unfortunately, and we all suffer to get to the top. Each gap has its
own personality, and Roxbury gets steep almost immediately and turns
to dirt/gravel for most of the climb. The loose road surface makes
climbing a challenge, since it's easy to spin the rear wheel when
standing, and it's tough to find a smooth line while seated. At one
point, I turn to Mike and say, "If the top isn't around this bend, I'm
going to go into a deep depression!" We're pretty wasted as we get to
the top, and the downhill is difficult, too. Dave P wrings out his
gloves (does anyone else *ever* need to do this?), and we begin the
descent. It's also dirt/gravel, and since one must brake most of the
way, it's tough on the hands, shoulders and neck.

 



We get to the bottom at right around 100 miles, so we have thirty to
go. We're tired, the sun is getting lower, and it's starting to get
cool. I'm worried about getting cold, and we're all concerned about
daylight. We've got about 20 miles until the start of Rochester Gap,
and we need to make time. Thankfully, the Rt. 12A and Rt. 12 are both
flat and slightly downhill, so we cruise at 22-25 mph. It feels good
to be eating up miles quickly.

Still, daylight is running short, and we know we're going to cut it
close. We have no choice, so all we can do is keep going. We hit
Rochester Gap, and are encouraged by the gentle slopes at the bottom.
We'd driven up this gap in the morning, and none of us recall anything
unusual or difficult about this gap, which helps a lot. We all feel
this will be an easy gap, maybe the easiest, and we're psyched that
we'll make it to the end with a minimum of additional pain. Boy are we
mistaken! After a few miles of steady tempo up a smooth grade, the
road kicks up and we're suffering like crazy. It's really
discouraging, because we don't recall anything like this during the
drive. It's getting dusky, we're pressed for time, and we're suffering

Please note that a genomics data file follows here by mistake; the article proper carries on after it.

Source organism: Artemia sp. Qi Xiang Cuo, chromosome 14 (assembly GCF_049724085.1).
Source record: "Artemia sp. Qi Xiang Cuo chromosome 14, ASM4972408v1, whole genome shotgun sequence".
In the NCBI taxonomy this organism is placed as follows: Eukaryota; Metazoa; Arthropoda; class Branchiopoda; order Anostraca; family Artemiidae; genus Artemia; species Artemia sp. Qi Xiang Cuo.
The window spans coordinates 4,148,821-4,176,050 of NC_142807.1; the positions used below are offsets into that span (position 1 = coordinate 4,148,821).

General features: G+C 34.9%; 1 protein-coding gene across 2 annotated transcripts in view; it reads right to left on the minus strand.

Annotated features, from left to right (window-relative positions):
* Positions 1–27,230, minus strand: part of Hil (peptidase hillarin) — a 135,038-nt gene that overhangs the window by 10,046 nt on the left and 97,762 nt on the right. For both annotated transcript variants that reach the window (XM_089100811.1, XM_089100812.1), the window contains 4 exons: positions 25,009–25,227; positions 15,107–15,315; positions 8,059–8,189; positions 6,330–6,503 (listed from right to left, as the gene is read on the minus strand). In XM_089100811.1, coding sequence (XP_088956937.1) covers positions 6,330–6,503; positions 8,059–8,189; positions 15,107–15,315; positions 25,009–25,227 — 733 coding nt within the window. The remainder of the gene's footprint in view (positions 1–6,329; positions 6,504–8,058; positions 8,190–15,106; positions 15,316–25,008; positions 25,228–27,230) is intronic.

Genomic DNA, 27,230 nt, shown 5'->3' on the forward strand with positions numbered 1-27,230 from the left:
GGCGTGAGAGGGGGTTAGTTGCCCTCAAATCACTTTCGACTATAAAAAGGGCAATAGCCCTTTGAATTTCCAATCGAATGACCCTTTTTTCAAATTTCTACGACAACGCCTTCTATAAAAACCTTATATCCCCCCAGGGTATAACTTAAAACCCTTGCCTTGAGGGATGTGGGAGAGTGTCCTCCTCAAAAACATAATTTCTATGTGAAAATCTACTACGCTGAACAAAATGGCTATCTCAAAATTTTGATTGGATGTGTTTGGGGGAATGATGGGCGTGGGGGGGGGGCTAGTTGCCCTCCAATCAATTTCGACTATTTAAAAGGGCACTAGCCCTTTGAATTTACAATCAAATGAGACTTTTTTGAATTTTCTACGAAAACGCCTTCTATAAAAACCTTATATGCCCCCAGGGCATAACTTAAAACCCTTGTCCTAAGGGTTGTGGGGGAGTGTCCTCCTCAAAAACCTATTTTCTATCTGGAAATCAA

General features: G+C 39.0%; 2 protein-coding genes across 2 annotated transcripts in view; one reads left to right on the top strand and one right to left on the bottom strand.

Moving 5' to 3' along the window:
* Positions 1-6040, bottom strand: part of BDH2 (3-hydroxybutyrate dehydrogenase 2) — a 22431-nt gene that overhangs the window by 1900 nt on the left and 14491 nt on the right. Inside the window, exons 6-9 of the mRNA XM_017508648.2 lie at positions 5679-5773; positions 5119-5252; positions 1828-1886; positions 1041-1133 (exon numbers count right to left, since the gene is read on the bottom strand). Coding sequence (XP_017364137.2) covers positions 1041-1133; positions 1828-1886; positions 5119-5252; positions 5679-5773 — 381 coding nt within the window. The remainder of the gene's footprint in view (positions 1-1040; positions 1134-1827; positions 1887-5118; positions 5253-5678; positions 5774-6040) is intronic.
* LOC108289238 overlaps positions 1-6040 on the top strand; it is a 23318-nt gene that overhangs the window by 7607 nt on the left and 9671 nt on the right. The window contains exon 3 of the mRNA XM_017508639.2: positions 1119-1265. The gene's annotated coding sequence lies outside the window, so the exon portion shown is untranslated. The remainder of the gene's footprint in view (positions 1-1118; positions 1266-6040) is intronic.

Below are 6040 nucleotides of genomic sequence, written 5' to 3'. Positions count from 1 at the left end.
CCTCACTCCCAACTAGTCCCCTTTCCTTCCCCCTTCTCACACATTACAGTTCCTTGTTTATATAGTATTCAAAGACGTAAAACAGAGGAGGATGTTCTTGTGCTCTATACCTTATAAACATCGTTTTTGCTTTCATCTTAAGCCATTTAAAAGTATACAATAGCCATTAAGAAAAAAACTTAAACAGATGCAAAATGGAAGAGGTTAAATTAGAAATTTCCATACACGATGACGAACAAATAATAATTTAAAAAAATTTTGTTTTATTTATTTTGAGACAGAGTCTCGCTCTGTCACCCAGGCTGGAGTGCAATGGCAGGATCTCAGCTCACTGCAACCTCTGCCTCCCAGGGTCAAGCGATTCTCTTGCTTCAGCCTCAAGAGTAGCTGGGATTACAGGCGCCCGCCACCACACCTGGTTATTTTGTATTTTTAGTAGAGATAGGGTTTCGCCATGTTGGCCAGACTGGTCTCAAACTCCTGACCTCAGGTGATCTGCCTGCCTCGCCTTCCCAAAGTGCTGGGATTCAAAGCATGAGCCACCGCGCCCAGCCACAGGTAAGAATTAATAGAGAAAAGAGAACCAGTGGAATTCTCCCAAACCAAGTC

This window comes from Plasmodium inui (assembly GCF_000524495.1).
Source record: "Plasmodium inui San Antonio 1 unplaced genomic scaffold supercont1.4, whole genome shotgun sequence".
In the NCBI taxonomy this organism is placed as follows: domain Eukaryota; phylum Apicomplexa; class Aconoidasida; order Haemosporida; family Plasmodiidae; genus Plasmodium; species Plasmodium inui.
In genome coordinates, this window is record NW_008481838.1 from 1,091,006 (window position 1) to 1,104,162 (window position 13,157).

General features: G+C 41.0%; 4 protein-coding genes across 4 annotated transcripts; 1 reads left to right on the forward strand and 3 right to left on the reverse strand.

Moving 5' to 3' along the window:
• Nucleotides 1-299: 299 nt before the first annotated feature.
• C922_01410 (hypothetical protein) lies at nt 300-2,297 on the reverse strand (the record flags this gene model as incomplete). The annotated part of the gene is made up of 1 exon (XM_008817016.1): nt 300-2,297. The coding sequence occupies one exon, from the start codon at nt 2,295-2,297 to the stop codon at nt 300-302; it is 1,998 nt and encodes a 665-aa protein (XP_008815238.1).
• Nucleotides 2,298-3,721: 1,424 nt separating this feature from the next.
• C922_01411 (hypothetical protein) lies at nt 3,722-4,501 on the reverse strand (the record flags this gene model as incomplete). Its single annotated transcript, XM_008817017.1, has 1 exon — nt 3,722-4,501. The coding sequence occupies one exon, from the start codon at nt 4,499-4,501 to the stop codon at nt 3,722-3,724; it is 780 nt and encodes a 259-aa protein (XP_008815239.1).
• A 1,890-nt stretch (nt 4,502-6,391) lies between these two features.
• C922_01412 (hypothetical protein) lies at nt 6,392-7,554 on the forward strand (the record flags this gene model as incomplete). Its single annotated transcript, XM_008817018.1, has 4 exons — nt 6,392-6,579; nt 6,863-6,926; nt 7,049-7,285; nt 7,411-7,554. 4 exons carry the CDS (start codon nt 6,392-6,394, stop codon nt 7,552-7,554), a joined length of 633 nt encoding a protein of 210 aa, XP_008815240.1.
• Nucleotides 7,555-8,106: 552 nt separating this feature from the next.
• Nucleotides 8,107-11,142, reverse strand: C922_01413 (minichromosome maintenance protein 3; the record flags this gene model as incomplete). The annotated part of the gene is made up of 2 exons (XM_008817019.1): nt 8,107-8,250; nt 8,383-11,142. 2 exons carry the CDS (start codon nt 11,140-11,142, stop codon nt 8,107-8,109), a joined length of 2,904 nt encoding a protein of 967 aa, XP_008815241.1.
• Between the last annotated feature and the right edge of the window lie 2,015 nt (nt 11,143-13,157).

up the last few miles of the gap. I put my head down and just focus on
getting to the top. I just repeat a mantra in my head and keep going
and going. We regroup at the top (and discuss the depressing notion
that there's a second summit up ahead), then blast down into Rochester
and the car. It's the best descent of the day, and we're highly
motivated to get done and avoid riding in the dark. We make it to the
car and about 10 minutes later it's pretty darn dark. We finish around
9pm.

After loading up the car and heading to the motel in Killington, we
take showers and head out for food. The only place open that's still
serving food is the Outback Pizza and Night Club. We down a few beers
and some pizza, fail at helping a soon-to-be-married woman on a
scavenger hunt for condoms ("sorry...we've all had vasectomies..."),
then head back to the hotel to crash. I barely sleep, and in the
morning me, Dave, and Mike head out to get coffee and figure out
breakfast while Tim continues to snooze (no Matt to wake him up for a
middle-of-the-night trip to the emergency room). Unfortunately, Tim
wakes up before we're able to pull off the shaving cream pranks we've
been thinking up. We then head out to Blanche and Bill's pancake house
( http://www.roadfood.com/Reviews/Overview.aspx?RefID=1639) for
pancakes, french toast, and coffee.

Some notables:
- We leave around 8:40am and finish around 9pm
- We actually ride for about 8:49. The breaks are short and needed,
but there's a bunch of them and the time adds up
- ~131 miles
- ~14,500 feet of climbing
- Three of us had triples, but Dave P. had a compact with 34x27
gearing. He's one tough mother.
- Tim says he would have been ok with doing two gaps, figured four
would be the max, and didn't think doing six would be possible. Of
course Tim did all six, and in fine form, too.
- Mike was climbing like a champ. We all agreed that this ride is
perfect Mt. Washington prep.
- Doing this route with a small group is perfect. It minimizes issues,
waits, and regroups. These guys were awesome and we had a ball.
- It's probably better to drive up the night before and get an early
start. We left around 8:40 on one of the longest days of the year,
didn't take any super-long breaks, and almost ran out of daylight.
Starting at 6 or 7 would reduce the stress at the end, and is an
absolute *must* if a group is planning to go in September